On the left, just behind Bernini’s Baldachin in the central space of the Basilica you will find the Statue of Veronica by Francesco Mochi, whose extraordinary history is almost unknown. Above the statue is preserved what is said to be her original veil.
So who was Veronica and why is her veil preserved here?
A great many churches possess a copy of a veil on which in imprinted a miraculous image of the face of Christ. The closest biblical origin of this image is to be found in the Gospels of Matthew (9: 20-22), Mark (5: 25-34) and Luke (8: 43-38), which all relate the story of the woman who touched the robe of Jesus and who was healed by him of haemorrhage condition but there is no actual mention of the woman called Veronica.
Around the year 400, the Bishop of Lydia named this woman Berenike, a little before the apocryphal Gospel of Nicodemus (c. 450) finally referred to her as Veronica. The name seems to derive from “vero” and “icona”, meaning “true image”, while the personality of Veronica was embellished, gradually departing from the miraculously healed woman. In the 7th century, another apocryphal text, The Death of Pilate, spoke of Veronica as a confidante of Jesus to whom he had given the veil on which his face was imprinted.
Towards 1160, the Canon of Saint Peter’s Basilica in Rome, Pietro Mallius, put forward the hypothesis that this legend had arisen when, seeing Christ carrying his cross to Golgotha, a woman removed her veil to wipe his brow and the image of his face was miraculously imprinted on it. This notion took root and little by little it was established as the true version of this rare and miraculous acheiropoieta (an image not made by the hand of man).
Firm recording of the veil began in 1199 when two Pilgrims, named Giraldus Cambrensis and Gervase of Tilbury made two accounts of the existence of the Veronica at different times. In 1297 Pope Innocent III publically displayed the Veil of St. Veronica and granted indulgences to those who prayed before it.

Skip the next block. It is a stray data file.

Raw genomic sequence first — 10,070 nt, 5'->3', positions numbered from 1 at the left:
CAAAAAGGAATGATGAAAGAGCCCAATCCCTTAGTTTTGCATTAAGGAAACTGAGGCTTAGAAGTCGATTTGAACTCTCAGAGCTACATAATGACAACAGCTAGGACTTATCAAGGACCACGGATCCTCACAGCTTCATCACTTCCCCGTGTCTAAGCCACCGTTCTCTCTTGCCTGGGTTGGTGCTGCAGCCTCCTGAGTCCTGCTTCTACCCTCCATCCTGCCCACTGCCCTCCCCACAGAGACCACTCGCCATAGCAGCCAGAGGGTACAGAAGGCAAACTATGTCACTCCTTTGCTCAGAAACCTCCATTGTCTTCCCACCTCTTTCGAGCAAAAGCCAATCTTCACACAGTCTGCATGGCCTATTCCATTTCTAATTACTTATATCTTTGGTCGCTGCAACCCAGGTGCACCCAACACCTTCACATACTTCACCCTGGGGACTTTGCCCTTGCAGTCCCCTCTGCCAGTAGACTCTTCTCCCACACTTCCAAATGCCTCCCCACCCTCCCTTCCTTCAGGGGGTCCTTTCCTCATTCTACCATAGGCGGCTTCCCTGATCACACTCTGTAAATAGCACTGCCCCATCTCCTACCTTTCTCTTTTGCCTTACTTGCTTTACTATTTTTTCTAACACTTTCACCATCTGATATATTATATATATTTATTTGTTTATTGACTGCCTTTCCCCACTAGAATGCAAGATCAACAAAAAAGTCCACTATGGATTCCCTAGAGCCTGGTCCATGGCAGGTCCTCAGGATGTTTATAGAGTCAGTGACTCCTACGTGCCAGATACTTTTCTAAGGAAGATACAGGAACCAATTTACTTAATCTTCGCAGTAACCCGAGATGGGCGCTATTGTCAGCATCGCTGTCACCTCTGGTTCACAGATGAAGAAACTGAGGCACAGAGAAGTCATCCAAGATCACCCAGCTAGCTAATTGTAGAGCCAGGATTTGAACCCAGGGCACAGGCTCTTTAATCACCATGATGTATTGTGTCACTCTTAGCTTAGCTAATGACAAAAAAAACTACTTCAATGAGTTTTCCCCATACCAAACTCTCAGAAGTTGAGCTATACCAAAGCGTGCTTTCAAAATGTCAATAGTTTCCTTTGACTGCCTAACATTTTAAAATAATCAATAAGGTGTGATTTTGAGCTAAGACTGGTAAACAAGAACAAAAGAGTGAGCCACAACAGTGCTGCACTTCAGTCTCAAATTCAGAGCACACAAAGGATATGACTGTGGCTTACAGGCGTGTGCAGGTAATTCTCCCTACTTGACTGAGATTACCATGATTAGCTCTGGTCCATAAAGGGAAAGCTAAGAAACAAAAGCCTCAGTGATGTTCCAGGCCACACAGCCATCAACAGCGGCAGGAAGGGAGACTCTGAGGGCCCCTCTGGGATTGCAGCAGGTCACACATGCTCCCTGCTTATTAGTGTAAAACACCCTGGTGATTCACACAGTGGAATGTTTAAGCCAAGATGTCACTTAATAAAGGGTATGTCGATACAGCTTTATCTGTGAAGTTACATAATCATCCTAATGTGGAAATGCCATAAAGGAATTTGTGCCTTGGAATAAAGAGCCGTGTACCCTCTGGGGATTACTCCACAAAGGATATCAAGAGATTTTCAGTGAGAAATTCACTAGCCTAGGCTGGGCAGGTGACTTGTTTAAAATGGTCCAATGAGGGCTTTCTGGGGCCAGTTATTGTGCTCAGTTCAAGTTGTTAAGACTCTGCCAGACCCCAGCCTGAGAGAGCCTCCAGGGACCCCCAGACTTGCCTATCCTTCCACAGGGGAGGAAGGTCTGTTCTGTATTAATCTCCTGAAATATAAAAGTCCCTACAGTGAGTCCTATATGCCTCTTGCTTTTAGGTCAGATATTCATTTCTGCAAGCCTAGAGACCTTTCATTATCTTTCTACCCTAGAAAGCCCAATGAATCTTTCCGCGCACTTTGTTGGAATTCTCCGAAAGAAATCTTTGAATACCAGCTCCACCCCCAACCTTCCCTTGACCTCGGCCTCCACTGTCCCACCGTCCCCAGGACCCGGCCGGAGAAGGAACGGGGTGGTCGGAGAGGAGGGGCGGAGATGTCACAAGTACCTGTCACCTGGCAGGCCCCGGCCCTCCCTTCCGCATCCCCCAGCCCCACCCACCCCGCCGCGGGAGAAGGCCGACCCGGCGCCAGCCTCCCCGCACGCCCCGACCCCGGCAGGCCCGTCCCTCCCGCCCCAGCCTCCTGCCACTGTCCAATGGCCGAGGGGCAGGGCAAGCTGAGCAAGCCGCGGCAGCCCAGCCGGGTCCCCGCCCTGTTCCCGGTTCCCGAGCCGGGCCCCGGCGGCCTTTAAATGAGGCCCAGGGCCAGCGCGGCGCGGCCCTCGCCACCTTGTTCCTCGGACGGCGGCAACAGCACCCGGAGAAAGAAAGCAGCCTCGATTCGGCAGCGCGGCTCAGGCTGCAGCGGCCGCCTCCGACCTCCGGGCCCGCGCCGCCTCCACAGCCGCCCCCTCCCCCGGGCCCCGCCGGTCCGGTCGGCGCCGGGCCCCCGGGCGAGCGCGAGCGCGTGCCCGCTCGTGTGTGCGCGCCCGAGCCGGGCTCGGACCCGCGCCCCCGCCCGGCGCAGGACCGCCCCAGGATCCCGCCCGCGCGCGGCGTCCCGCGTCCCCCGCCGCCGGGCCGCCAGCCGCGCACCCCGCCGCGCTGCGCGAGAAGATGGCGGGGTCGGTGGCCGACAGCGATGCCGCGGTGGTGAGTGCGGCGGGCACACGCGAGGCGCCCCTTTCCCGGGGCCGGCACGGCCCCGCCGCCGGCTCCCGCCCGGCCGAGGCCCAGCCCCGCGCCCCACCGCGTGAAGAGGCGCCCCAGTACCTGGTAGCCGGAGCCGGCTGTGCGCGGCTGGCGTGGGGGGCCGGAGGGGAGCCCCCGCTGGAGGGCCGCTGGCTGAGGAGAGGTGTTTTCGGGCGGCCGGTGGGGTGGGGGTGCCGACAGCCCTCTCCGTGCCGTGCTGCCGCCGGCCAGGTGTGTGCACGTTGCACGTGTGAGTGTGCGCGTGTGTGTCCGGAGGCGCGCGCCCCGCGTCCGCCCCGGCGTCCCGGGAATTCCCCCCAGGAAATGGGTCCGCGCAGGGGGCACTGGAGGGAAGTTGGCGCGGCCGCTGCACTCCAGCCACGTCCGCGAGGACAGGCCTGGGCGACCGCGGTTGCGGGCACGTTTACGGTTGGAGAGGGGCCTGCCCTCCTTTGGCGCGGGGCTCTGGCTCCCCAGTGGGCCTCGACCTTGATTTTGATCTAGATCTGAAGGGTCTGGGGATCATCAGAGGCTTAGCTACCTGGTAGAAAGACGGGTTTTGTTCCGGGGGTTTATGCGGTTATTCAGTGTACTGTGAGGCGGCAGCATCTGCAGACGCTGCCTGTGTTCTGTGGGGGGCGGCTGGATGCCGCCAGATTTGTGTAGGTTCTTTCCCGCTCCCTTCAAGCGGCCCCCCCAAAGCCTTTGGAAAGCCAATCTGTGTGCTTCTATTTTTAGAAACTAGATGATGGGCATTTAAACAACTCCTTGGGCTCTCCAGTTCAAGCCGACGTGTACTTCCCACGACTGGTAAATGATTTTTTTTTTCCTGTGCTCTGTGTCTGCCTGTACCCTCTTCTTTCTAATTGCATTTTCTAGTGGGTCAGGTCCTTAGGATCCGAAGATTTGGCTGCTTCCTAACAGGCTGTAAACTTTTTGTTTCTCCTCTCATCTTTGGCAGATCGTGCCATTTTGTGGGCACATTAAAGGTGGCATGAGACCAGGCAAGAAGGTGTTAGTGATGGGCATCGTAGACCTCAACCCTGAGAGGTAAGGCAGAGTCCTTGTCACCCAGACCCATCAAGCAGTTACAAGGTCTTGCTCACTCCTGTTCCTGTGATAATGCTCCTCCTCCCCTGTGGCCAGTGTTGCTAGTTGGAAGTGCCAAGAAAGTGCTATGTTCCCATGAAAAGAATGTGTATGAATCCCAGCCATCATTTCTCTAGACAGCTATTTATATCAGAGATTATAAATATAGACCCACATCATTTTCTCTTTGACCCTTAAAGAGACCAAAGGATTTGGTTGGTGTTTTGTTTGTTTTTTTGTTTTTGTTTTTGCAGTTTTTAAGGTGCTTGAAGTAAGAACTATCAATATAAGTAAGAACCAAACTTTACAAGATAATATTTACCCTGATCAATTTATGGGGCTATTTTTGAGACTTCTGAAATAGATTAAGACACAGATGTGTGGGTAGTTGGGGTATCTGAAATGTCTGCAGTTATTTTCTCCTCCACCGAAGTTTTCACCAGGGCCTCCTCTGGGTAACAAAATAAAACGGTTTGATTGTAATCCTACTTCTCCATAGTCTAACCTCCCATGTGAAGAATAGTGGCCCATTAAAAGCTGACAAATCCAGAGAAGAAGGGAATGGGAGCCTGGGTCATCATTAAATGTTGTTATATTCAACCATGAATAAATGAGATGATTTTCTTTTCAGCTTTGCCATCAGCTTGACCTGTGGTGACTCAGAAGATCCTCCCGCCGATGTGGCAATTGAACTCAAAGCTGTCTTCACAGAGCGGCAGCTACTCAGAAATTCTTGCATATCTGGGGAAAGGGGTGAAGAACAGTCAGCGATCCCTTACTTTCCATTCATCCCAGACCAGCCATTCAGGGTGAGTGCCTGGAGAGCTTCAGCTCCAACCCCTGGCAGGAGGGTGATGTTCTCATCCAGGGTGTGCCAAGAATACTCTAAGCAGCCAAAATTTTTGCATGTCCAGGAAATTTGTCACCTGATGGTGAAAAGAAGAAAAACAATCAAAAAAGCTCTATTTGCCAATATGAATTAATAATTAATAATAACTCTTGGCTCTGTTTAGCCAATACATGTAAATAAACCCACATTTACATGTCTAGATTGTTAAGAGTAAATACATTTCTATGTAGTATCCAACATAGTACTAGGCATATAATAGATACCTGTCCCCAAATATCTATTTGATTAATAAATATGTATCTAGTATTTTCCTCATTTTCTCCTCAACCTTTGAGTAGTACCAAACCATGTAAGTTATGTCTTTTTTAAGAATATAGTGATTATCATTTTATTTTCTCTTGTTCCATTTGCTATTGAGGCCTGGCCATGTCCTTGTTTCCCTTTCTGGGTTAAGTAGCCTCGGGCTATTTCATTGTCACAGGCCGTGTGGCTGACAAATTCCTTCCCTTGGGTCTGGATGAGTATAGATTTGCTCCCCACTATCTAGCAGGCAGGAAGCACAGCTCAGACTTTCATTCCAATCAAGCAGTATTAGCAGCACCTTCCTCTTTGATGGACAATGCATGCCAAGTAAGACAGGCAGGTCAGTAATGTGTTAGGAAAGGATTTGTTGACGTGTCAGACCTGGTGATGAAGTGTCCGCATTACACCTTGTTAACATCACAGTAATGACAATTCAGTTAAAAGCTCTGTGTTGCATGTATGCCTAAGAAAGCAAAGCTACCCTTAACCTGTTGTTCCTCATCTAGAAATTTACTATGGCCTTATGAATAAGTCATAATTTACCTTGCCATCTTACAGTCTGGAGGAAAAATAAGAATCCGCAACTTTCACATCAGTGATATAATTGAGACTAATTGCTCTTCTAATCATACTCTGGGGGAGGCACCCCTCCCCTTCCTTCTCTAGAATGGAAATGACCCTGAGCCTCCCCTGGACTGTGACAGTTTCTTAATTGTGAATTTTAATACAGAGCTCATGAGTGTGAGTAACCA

During the sack of Rome in 1527 some writers recorded that the Veronica veil was destroyed. Some reports say the veil was passed around Rome. Other reports say it was never found by any looters. Many artists of that time created reproductions of the veil.
In 1616 Pope Urban III not only prohibited reproductions of St Veronica’s veil (or the Veronica), he also ordered all existing copies of the veil to be destroyed. His edict declared those who did not turn their copies over to the Vatican would be excommunicated.
No history of the veil of Veronica after that time has been recorded.
Still according to legend, Veonica’s veil was first reported to be kept in Saint Peter’s Basilica in 1287, although Pope Celestine III (1191-1198) had prevously mentioned the existence of such a shroud. The veil may well have been sold during the sack of Rome in 1527, but, as often happens with relics, it soon reappeared and was again noted in the relics hall in the 17th century, although some claimed that the face imprinted on the veil was that of a peasant named Manopello.
So next time you are in Saint Peter’s Basilica, pay a visit to the Statue of Veronica – a curious inclusion I think to the Basilica. it is an interesting piece will will no doubt leave you with something to discuss.
As an aside, when the statue was unveiled in 1640, there was considerable controversy and criticism. The frantic activity shown in her pose is vastly different than that of the other sculptures around it in the Basilica and Bernini asked where the wind had come from that disturbed her garments, to which Francesco Mochi replied that it came from the cracks Bernini had caused in the dome!!